When teens don’t get enough sleep, there are consequences beyond just being more irritable or moody.
Over the long term, a lack of sleep can influence appetite, nudging a person to reach for more empty carbohydrates and sugar. Inadequate sleep also seems to send a signal to our bodies to store more fat. A recent study found that sleep deprivation reduces insulin sensitivity, setting the stage for a range of metabolic problems, including Type 2 diabetes and weight gain.
And there’s another consequence of being poorly rested, cognitive disorder of focus, attention and concentration.
The forgetfulness and distraction that’s so common among teens, she says, may result partly from sleepiness.
Though some top students can thrive despite a sleep deficit, others may not be so lucky. Being well-rested, researchers say, enhances academic performance.
We are actually learning during sleep. In some sleep stages, our brains are taking the information we’ve gathered during the day creating the memories that are going to allow us to retrieve the information at a later time.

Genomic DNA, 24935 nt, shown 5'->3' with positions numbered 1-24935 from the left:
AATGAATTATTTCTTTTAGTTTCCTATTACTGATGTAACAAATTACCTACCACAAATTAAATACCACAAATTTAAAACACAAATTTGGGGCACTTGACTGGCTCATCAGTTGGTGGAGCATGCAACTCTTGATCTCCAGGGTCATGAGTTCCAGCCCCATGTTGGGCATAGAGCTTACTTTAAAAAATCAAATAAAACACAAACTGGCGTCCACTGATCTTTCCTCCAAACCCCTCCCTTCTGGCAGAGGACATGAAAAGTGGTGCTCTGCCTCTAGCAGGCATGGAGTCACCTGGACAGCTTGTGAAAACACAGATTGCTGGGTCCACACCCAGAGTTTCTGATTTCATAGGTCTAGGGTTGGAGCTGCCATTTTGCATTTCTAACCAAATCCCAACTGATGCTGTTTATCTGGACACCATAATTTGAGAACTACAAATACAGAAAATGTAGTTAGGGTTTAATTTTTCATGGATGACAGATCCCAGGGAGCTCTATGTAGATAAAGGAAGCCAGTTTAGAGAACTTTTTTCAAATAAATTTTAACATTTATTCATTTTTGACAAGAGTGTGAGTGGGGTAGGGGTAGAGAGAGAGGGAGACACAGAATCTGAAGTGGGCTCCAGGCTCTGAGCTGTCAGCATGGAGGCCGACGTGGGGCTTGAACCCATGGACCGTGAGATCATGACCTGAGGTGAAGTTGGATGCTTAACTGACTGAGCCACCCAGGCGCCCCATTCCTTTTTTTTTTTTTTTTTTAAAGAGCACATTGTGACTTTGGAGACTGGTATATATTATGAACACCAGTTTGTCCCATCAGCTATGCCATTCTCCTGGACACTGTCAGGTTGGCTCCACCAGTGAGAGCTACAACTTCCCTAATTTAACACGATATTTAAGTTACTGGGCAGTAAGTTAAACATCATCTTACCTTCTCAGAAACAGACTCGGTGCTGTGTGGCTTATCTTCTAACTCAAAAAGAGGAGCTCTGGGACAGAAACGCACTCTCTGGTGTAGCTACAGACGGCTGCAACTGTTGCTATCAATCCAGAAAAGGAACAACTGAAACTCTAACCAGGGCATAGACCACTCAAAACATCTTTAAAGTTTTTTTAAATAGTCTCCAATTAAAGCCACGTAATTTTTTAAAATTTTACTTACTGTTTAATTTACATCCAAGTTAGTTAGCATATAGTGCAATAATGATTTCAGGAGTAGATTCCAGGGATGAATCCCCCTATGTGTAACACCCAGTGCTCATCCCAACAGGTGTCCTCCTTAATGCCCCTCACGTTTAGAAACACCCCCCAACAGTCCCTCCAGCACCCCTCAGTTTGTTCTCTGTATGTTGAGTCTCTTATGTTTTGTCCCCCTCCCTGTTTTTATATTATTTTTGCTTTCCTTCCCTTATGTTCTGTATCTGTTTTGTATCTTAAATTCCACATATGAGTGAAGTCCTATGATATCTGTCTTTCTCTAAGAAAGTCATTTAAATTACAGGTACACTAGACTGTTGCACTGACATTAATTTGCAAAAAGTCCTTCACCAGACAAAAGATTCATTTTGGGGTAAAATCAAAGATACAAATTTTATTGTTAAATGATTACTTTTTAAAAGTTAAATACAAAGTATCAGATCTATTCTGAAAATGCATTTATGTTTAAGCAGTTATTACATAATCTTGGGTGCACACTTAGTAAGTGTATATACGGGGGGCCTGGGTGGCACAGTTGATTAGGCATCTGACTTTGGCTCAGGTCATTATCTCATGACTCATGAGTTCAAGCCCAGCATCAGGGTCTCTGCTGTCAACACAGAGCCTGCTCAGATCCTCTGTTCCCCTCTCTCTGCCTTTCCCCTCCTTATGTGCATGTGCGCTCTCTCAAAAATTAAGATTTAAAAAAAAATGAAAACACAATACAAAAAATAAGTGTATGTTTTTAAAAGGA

Naps can be restorative, just not to late in the day.
Catching extra shut-eye on the weekends can help, but you don’t want to make it hard to get to sleep at a reasonable hour the next night. A good rule of thumb is to sleep no more than two hours past your typical wake-up time.
And here are a few more tips aimed particularly at teens:
1. Keep a regular study schedule: Cramming late at night cuts into sleep, and may create an irregular sleep-wake schedule.
2. Turn off the electronics earlier in the evening, especially the hour before you need to hit the sack. Text-messaging, watching television, playing video games and doing other sorts of computer work can disrupt your ability to fall asleep. And a chirping cellphone may wake you up at night.
3. Eliminate or cut down on caffeine, particularly in the three to five hours before you want to fall asleep.